Parents should try and reduce the financial burden on new students by adopting some simple tax efficient practices, claims KPMG.
As students face even higher financial demands as they go off to university, thanks to top-up fees, many will look to parents and grandparents for help with costs through allowances, trusts or in some cases even buying a house.
But KPMG says if they are considering doing this, parents and grandparents should look at the tax consequences and make sure they plan ahead so their financial help isn’t restricted by Inheritance Tax (IHT) if they die within the next seven years.
The firm says a monthly allowance paid by standing order should normally be exempt from IHT because it will either be classed as a “disposition for the maintenance of the family” or as part of the payer’s normal expenditure.
But if neither exemption applies, the £3,000 annual IHT exemption may be available, which as this is per person, means parents could gift their child up to £6,000 a year without being hit by IHT.
Alternatively Carolyn Steppler, tax director at KPMG, suggests the use of a family trust which could help with a regular allowance or lump sum.
As the student is likely to be a lower rate taxpayer, depending on the trust used and the type of income issued, KPMG says they could be able to reclaim some of the tax charged as a tax credit.
For example in the case of a discretionary or accumulationa dn maintenance trust there is a tax charge on the trust of 40%, and if it then makes an income payment there is another charge of 40%, but depending on the individual circumstances students could claim some of this tax back as a tax credit.
KPMG says capital payments from family trusts could also be made, although it says the donor party would have to take advice on whether the changes to IHT on trusts, following the March Budget, would mean the payments would attract an additional IHT charge.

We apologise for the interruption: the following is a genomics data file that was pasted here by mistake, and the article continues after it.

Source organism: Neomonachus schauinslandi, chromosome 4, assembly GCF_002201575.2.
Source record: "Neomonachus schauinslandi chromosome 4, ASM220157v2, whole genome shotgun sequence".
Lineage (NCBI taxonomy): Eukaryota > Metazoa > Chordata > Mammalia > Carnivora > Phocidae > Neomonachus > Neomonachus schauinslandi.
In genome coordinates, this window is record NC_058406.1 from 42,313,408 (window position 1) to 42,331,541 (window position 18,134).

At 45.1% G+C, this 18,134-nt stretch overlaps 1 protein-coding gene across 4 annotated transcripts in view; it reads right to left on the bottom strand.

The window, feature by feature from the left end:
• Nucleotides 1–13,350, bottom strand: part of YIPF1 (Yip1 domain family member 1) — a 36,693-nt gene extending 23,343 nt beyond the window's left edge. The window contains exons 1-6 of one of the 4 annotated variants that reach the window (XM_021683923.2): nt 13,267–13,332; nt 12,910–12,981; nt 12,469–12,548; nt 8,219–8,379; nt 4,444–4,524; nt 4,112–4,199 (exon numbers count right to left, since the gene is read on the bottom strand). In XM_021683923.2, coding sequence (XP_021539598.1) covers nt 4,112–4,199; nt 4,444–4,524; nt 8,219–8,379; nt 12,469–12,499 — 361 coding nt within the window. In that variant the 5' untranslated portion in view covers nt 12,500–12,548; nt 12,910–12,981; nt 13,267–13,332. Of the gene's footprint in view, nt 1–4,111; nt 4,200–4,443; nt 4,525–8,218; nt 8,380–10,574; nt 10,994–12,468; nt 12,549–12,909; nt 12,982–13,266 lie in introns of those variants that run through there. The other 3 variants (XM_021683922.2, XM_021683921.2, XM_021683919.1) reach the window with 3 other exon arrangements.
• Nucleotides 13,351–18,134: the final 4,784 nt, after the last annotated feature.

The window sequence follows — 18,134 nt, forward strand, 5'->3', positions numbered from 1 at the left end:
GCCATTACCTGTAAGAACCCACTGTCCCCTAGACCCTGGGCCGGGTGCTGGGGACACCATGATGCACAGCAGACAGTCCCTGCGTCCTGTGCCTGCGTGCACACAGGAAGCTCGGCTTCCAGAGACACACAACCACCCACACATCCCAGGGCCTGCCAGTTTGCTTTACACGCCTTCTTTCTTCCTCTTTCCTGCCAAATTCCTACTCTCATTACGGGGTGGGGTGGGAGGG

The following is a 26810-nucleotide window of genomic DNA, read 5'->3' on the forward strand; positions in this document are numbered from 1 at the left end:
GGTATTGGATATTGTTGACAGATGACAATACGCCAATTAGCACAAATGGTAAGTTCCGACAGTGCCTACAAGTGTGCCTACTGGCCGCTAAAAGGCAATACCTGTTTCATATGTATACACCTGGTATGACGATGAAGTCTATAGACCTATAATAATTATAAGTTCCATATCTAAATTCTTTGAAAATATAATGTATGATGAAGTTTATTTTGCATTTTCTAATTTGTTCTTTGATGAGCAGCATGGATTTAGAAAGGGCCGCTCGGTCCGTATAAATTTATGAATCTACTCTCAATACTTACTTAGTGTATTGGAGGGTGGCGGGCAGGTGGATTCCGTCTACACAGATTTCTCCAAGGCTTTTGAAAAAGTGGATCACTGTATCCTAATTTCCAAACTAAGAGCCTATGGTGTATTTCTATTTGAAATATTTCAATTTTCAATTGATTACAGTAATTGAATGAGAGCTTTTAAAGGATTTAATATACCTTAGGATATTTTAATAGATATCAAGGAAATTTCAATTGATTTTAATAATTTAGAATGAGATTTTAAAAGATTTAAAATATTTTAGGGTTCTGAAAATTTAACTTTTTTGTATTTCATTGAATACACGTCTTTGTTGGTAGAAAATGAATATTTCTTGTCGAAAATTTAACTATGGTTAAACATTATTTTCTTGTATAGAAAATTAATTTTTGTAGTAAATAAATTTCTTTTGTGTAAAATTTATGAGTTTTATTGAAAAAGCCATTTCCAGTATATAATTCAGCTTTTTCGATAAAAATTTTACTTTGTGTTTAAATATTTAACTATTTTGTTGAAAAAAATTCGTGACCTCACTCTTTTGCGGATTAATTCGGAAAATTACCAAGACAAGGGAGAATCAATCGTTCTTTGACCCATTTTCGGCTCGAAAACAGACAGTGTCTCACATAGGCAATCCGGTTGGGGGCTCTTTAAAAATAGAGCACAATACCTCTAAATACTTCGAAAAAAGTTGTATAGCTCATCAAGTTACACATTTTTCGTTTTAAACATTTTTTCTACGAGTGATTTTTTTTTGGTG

Finally Steppler suggests the biggest way to help new students is if possible to buy them a house in their university town, as if it grows in value the student can sell it while claiming the main residence exemption which means any profit will be exempt from Capital Gains Tax (CGT).
In addition owning a house would mean the student could earn additional money by letting out rooms, with any income up to £4,250 exempt from tax under the ‘rent a room relief’.
And under this scheme if the rental receipts exceed £4,250, the student is allowed to deduct either £4,250 or the actual expenses related to letting the rooms, whichever is higher, from its rental income in order to minimise their income tax bill.
However if a student rents out more than one room, the main residence exemption will be restricted depending on how much of the property is let, however the student could still qualify for ‘private letting relief’ which is the lowest figure between £40,000, the overall gain or profit from selling the property, or the amount of profit which is eligible for the main residence relief.
KPMG’s tax planning tips come at a time when research from engage Mutual Assurance reveal parents are having to financially support their children past the university years and in some case past the age of 25.
A survey of 2,200 adults by engage’s Three Generation Britain (3GB) research index shows almost half of parents with children over the age of 25 are helping them to cover basic living costs, with 46% of parents whose children live away from home, and 42% who share their home with their grown-up offspring having to bankroll their kids in the last six months.
Engage Mutual assurance says the survey findings reveal an emerging dependent generation of over-25s who are ‘Banking on Mum and Dad’ (BOMADs) to cover living costs ranging from childcare and debts to buying a first home.
Over the last six months 24% of parents have helped to cover the costs of running their child’s home through financing deposits, mortgages or home improvements, while 22% have provided money to off debts.
But as many older children n begin to start their own families, 11% of parents have found themselves helping to pay for childcare facilities, while 5% are still funding their child in further education.
Karl Elliott, 3GB spokesperson for engage Mutual Assurance, says as parents are now on average paying around £18,000 to help children buy their first home, the research reveals a huge shift in responsibilities across the generations.
Elliott adds: “In modern Britain, grown up children are not only turning to parents for one off handouts, but support for everyday expenses well into adulthood. This news should send clear messages to parents of younger children about the importance of saving little and often in the early years, to spread the impact on the family budget and to ensure their child’s needs don’t affect their future independence.”
If you have any comments you would like to add to this story or would like to speak to its author about a similar subject, telephone Nyree Stewart on 020 7968 4558 or email [email protected]IFAonline
Two global vehicles
'Further plug advice gap'
Must appoint separate CEOs and boards
Advisers do come out well
Will report to Mark Till